Although Sir John Soane and Rem Koolhaas are not the only two architects that have provided with a discursive formation of the architect’s gaze throughout the centuries, and acknowledging that to some extend most modern architects have experienced travel and architecture in foreign countries, they provide an excellent example of some of the elements they have in common and that I believe might have influenced in his professional career and success. The experience they both gained revealed similar frames of underlying elements and activities that come from experiencing architecture in a particular way. This could also be true for architect such as Inigo Jones or the above-mentioned George Dance in the same way that it could have been said of contemporary architects such as Le Corbusier or Brown and Venturi.

I believe this underlying elements give inklings into the missing pieces of a body of knowledge like is the history of architecture; in other to understand its current state of affairs. In Soane’s time, the close encounter with Roman architecture and engineering, and certain hints in to the its evolution from Greek architecture, gave Sloane and his contemporaries and better understanding of the world they came from and the necessary knowledge of how to adapt that classical knowledge into their own time. I think, that is one of the reasons why the English classical style is still favoured by large number of the public today, even more than other architectural styles that succeeded neoclassicism in Britain.

In the same way, I believe that the type of knowledge gathered by Le Corbusier during his constant travelling in the last stage of his life, or Koolhaas during his formative years (and still now) provided them with a architectural tool for gathering new information about the changing nature of the built environment, and an intuition (sometimes self-fulfilling prophecies) about where it is leading. I think this could be a reason why Koolhaas has become such a prolific editor of architecture books but have not penned another theoretical manifesto since delirious New York. His experience have endowed him with inklings into acceleration nature of information and communication technologies applied to the future of architecture

Koolhaas states that the word urbanism has lost all of its purpose and referential meaning and has become obsolete to represent the reality of the metropolitan built environment around us and that it should be replaced by the word city-marketing*. I can only assume that by the same logic, the world tourist, in reference to the architecture profession is indeed, equally obsolete and perhaps, it should be an indispensable attribute of the qualities of an architect.

References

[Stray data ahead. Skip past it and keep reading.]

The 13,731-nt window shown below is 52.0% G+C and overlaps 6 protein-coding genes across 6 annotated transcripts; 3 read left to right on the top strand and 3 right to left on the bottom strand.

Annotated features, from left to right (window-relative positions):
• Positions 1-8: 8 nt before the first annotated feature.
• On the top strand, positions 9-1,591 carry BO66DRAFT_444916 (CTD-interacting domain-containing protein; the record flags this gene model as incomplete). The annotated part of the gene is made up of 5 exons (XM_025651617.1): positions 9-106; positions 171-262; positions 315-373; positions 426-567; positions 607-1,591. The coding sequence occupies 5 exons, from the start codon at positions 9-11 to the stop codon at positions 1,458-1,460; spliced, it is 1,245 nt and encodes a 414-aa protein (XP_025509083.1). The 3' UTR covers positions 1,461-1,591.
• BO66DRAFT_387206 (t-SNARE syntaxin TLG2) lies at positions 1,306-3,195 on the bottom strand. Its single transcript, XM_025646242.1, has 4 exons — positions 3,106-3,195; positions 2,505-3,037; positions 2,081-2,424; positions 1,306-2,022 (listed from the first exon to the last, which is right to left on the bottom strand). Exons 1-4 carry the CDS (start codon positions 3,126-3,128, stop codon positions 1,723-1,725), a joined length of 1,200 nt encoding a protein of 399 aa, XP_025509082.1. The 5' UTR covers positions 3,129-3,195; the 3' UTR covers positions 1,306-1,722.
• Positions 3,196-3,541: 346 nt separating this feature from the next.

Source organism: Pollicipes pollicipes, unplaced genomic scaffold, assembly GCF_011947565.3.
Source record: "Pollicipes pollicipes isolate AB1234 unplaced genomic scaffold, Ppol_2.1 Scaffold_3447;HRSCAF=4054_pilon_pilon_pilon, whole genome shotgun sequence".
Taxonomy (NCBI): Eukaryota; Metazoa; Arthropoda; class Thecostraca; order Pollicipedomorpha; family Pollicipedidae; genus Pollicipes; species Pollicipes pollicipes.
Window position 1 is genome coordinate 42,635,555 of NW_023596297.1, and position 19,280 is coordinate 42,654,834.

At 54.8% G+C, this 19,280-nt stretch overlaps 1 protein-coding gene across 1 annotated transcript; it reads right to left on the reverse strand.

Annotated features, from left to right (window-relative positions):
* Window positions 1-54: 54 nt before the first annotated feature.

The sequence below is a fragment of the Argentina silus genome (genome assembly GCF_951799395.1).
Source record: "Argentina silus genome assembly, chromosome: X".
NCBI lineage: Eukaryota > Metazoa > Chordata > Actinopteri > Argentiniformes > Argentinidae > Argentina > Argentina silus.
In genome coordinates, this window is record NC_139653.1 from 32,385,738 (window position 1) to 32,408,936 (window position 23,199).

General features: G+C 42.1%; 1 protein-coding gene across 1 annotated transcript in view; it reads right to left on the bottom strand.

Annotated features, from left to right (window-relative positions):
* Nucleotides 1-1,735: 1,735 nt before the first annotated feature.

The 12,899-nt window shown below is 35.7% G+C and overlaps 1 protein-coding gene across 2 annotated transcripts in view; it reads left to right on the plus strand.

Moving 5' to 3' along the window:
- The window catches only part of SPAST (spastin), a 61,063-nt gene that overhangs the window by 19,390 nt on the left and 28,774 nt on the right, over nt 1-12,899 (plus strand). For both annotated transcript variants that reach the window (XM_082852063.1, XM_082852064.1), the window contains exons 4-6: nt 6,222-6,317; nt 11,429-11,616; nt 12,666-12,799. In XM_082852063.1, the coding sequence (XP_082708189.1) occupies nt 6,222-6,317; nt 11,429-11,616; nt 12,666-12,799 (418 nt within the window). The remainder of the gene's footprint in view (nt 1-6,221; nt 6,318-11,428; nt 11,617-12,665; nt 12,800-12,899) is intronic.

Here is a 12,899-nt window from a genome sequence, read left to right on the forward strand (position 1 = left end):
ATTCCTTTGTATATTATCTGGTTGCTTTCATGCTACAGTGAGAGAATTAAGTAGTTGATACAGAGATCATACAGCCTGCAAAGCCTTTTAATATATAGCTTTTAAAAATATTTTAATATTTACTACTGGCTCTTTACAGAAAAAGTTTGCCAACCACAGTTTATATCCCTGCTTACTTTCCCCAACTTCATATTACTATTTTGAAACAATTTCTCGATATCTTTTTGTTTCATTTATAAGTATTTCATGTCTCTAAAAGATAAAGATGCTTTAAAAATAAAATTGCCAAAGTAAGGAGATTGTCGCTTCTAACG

Chaney, E. (1998) The evolution of the Grand Tour : Anglo-Italian cultural relations since the Renaissance. London : Frank Cass

Borley, L.; Europa Nostra.; Royal Society of Edinburgh. (2008) The grand tour and its influence on architecture, artistic taste and patronage : a series of essays derived from a conference held in Edinburgh in conjunction with the Royal Society of Edinburgh in September 2007. Scotland : Europa Nostra UK

Burdett, R.; Sudjic, D; (2010) The endless city : the urban age project by the London School of Economics and Deutsche Bank’s Alfred Herrhausen Society London School of Economics and Political Science. London : Phaidon

Koolhaas, R (2001) Mutations : Rem Koolhaas, Harvard Project on the city; Stefano Boeri, Multiplicity; Sanford Kwinter, Nadia Tazi, Hans Ulrich Obrist. Bordeaux : Arc en rêve centre d’architecture, Barcelona : ACTAR

Koolhaas, R. (1994) Delirious New York : a retroactive manifesto for Manhattan. [New ed.] New York : Monacelli Press

Koolhaas, R, (2004) Content : triumph of realization. Köln : Taschen

Various Ed.(1990) Rem Koolhaas : projects urbans (1985-1990) = urban projects (1985-1990) Barcelona : Col.legi d’Arquitectes de Catalunya

Ockman, J; Frausto, S. (2005) Architourism : authentic, escapist, exotic, spectacular Munich, London : Prestel

T Bolton, A. (1923) The works of Sir John Soane, F.R.S., F.S.A., R.A., 1753-1837 London : Sir John Soane Museum 1923

Stroud, D. (1996) Sir John Soane architect. 2nd ed London : de la mare

Darley, G (1999) John Soane : an accidental romantic. New Haven ; London : Yale University Press

Du Prey, P (1982) John Soane : the making of an architect. Chicago ; London : University of Chicago Press

Golding, L (1931) Adventures in Architecture. Architecure Review, year 1931, vol. 70, p125-127

AMOMA/Rem Koolhaas 1996 2007 II : teoría y práctica = AMOMA/Rem Koolhaas 1.. . – II, 1996 2007. – Madrid : El Croquis, vol.134-135, 2007.Architecture

Cite this The Grand Tour of the Eighteenth Century and its Influence on Architecture

The Grand Tour of the Eighteenth Century and its Influence on Architecture. (2017, Dec 20). Retrieved from https://graduateway.com/grand-tour-eighteenth-century-influence-architecture/